The technical and architectural planning was executed by the 36-year-old Prof. Otto Inze, a well-known water construction engineer, who constructed the support containers of the Wesel water tower. The 40 metre tower was connected with the old waterworks on the Lippe by pipes, served as a water reservoir and simultaneously supplied the necessary pressure to the network. In 1923, a second container was installed on steel supports below the original container in the place of an originally planned second water tower due to price reasons and therefore created a technical curiosity.
The tower remained standing until a fire on February 16, 1945 that burned down the entire city of Wesel. Only a stump remained. In 1947, the lower, restored water container was put back into operation and the upper supporting container followed suit in 1951. There was neither money nor time for decorative accessories. The once richly decorated head of the tower became a simple new construction with small, high windows; a round railing in the place of the tin, and a slightly tilted roof above this that looks like a hat. And that is how it stands today. When it was decommissioned in 1979, it fulfilled its task as the most important chain in Wesel's water supply for 93 years - with the exception of the disruptions caused by war.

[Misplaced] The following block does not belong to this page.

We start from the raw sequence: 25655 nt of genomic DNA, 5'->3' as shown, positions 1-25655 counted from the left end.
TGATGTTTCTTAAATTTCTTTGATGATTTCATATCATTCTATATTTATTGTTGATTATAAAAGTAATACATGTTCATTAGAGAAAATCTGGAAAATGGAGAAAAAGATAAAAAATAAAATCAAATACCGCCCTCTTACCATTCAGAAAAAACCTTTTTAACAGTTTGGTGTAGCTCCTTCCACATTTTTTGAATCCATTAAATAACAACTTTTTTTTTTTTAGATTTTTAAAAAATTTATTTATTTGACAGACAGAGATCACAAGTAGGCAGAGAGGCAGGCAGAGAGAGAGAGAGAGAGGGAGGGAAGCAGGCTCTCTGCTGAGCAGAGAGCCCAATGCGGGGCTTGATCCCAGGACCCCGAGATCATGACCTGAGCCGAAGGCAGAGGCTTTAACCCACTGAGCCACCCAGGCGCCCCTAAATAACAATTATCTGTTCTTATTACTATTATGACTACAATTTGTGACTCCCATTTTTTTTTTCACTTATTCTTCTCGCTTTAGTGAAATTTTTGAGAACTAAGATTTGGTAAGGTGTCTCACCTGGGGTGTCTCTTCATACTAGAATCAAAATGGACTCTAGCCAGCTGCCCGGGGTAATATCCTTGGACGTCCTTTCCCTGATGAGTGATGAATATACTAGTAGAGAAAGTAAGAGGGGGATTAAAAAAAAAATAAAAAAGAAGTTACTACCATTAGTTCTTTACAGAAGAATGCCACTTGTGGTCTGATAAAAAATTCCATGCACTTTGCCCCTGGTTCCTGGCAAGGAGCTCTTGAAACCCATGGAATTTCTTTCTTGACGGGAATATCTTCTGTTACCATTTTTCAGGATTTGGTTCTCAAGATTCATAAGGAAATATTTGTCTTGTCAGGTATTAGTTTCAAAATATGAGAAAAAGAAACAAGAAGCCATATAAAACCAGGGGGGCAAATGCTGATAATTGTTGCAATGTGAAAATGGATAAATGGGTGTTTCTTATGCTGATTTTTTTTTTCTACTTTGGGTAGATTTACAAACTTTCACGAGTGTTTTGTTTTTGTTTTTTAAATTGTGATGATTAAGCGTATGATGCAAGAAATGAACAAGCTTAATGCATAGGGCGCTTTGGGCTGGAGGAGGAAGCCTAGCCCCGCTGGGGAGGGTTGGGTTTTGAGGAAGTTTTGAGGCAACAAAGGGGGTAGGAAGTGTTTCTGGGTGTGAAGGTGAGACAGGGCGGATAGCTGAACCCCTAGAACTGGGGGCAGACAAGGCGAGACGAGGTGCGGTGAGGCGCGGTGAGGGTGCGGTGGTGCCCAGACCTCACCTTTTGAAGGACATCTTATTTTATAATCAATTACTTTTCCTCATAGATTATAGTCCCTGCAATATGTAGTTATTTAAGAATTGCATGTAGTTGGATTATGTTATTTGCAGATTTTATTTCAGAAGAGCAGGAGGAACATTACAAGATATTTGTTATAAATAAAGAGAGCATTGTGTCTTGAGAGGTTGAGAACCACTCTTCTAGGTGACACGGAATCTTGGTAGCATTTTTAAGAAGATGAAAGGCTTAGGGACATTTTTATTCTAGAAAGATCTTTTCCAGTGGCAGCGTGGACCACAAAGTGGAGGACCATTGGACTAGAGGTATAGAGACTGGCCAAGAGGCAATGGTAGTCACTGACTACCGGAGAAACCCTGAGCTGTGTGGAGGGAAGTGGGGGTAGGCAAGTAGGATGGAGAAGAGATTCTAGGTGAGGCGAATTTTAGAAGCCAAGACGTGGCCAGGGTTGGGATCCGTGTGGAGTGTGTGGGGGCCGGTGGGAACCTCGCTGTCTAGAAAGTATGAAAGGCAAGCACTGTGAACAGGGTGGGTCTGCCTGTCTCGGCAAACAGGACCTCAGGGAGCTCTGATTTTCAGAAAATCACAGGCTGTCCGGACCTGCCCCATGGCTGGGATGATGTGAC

Since 1987, the water tower in the city centre has been a technical monument and a component of the Industrial Culture Route. Different exhibitions have been held since 1991 under the motto "Art in the Tower".
Guides can be registered at the Stadtwerke Wesel GmbH under the specified telephone number.